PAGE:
Shining a Light on Light Bulb Efficiency

Okay, I’ll warn you now, light bulbs are not the most interesting topic I’ll cover on this website. It’s not sexy but it’s important and understanding the light bulbs you use at home is seriously one of the simplest ways you can be eco-friendly and energy-efficient. Don’t believe me? Check this out: found that the average American household’s lighting alone accounts for nearly 20% of their annual energy usage! Crazy, right?!

Not convinced? How about these mind-blowing stats: according to the Department of Energy, if every American home replaced just one incandescent bulb with an EnergyStar CFL bulb we would save enough energy to light 3 million homes for a year, save $600 million in annual energy costs AND prevent 9 billion pounds of greenhouse gas emissions per year (which, by the way, is the equivalent of 800,000 cars).

Now you’re listening! Let’s shed some light on light bulbs!

Incandescent Lighting

Up first, the incandescent light bulb. Chances are good that you have, or have had, one of these in your home, lighting up a room. While these bulbs have been the industry standard for the last 125 years, they are hardly the most efficient option out there. Sure, they are, typically, the least expensive and most accessible option but, even with the new lighting efficiency standards (as of January 2014) which require bulbs to use 25% less energy than they were previously using, these bad boys still can’t compete with their eco-friendly kin.

Because of the new regulations in lighting standards, the most common incandescent bulb, the A-19 (these are the ones you probably have sitting in a drawer at home), is becoming ever harder to find in stores. It has been replaced with a (slightly) more energy-efficient and more costly option, the Halogen Bulb. Halogen bulbs have a special inner coating that allows the heat to reflect into the bulb, effectively “recycling” the heat which would have otherwise been wasted. This keeps the filament hot and uses less electricity to do so.  Like most higher efficiency bulbs, halogens are more expensive to purchase but less expensive to operate so they even themselves out in terms of cost. Not a bad option, but let’s look at some better alternatives.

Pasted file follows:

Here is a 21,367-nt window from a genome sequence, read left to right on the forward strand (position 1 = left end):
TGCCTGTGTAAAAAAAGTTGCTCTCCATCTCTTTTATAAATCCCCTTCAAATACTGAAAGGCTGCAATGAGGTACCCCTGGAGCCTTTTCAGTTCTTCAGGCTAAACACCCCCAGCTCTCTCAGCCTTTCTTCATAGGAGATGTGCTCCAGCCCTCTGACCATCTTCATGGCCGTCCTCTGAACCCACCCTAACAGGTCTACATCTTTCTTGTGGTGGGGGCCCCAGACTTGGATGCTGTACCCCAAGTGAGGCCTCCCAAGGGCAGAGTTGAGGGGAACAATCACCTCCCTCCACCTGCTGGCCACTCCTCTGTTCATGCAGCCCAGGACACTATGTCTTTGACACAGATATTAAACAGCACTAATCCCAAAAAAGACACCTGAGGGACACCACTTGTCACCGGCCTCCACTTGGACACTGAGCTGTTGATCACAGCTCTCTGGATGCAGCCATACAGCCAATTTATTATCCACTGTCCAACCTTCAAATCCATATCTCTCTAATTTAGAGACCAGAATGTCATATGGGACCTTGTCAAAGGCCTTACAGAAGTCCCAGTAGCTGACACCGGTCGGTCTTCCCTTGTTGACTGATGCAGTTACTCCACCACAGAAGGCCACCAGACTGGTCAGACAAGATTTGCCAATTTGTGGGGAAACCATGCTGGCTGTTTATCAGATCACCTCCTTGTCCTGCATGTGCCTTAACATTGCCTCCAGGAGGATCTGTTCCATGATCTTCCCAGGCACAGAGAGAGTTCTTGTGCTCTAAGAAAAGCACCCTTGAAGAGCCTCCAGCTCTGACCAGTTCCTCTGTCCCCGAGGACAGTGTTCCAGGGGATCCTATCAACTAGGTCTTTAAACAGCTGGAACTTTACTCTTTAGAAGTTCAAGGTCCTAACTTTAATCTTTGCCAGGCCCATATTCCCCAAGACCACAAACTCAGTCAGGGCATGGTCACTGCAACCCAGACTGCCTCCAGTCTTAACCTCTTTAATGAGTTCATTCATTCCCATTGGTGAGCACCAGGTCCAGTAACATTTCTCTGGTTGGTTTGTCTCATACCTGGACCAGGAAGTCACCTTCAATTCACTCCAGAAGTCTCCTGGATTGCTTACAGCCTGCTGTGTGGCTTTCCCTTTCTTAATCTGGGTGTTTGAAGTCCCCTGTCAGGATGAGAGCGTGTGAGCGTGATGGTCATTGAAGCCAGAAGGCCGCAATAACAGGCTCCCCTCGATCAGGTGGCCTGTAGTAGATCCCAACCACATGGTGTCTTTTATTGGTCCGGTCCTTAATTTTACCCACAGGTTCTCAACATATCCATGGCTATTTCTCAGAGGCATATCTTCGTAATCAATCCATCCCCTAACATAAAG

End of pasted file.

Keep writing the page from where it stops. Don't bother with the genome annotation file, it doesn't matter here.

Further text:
Compact Fluorescent Lamps (CFL) Lighting

Next, we have the CFL Bulb. Widely recognized as the energy-efficient option, these are the bulbs you’ll see at the store with the “spiral” look to them. CFL bulbs fit most lighting fixtures, are readily available and generally use about 75% less energy than your typical incandescent bulb! Most likely, you’ll pay a bit more out-of-pocket for a CFL bulb but your long-term cost will outweigh your upfront costs. These bulbs tend to last 6-15 times longer than a typical bulb (on average 6,000-15,000 hours). That’s a ton of energy-efficient use! Take advantage of their long life and use these bulbs in hard-to-reach, pain-in-the-you-know-what areas!

It’s worth noting, however, that these bulb, like all fluorescent lamps, do contain small amounts of mercury (which can be hazardous to the environment and to your health). Once they have lived their life, it is important to recycle these bulbs. Contact your local retailer or hardware store to find out if they accept recycled CFLs.

Light-Emitting Diode (LED) Lighting